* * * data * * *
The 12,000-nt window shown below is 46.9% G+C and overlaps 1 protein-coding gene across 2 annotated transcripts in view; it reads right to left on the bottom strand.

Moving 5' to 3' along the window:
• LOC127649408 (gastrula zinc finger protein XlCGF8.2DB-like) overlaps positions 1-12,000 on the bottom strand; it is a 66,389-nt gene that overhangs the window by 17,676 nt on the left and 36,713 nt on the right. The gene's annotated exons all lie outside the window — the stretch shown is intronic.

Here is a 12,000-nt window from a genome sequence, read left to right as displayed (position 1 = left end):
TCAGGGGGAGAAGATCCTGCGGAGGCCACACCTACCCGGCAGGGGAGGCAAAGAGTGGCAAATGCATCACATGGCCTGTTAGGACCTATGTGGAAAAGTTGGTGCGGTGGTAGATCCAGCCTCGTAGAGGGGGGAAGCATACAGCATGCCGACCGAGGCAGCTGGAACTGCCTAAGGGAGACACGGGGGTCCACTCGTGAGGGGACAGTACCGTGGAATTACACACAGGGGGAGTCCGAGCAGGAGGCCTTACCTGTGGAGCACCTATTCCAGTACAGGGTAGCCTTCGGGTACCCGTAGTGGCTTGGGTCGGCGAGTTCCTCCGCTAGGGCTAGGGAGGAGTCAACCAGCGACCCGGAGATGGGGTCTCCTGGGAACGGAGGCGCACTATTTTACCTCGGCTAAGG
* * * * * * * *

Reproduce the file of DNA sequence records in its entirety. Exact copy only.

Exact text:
The 12,000-nt window shown below is 46.9% G+C and overlaps 1 protein-coding gene across 2 annotated transcripts in view; it reads right to left on the bottom strand.

Moving 5' to 3' along the window:
• LOC127649408 (gastrula zinc finger protein XlCGF8.2DB-like) overlaps positions 1-12,000 on the bottom strand; it is a 66,389-nt gene that overhangs the window by 17,676 nt on the left and 36,713 nt on the right. The gene's annotated exons all lie outside the window — the stretch shown is intronic.

Here is a 12,000-nt window from a genome sequence, read left to right as displayed (position 1 = left end):
TCAGGGGGAGAAGATCCTGCGGAGGCCACACCTACCCGGCAGGGGAGGCAAAGAGTGGCAAATGCATCACATGGCCTGTTAGGACCTATGTGGAAAAGTTGGTGCGGTGGTAGATCCAGCCTCGTAGAGGGGGGAAGCATACAGCATGCCGACCGAGGCAGCTGGAACTGCCTAAGGGAGACACGGGGGTCCACTCGTGAGGGGACAGTACCGTGGAATTACACACAGGGGGAGTCCGAGCAGGAGGCCTTACCTGTGGAGCACCTATTCCAGTACAGGGTAGCCTTCGGGTACCCGTAGTGGCTTGGGTCGGCGAGTTCCTCCGCTAGGGCTAGGGAGGAGTCAACCAGCGACCCGGAGATGGGGTCTCCTGGGAACGGAGGCGCACTATTTTACCTCGGCTAAGG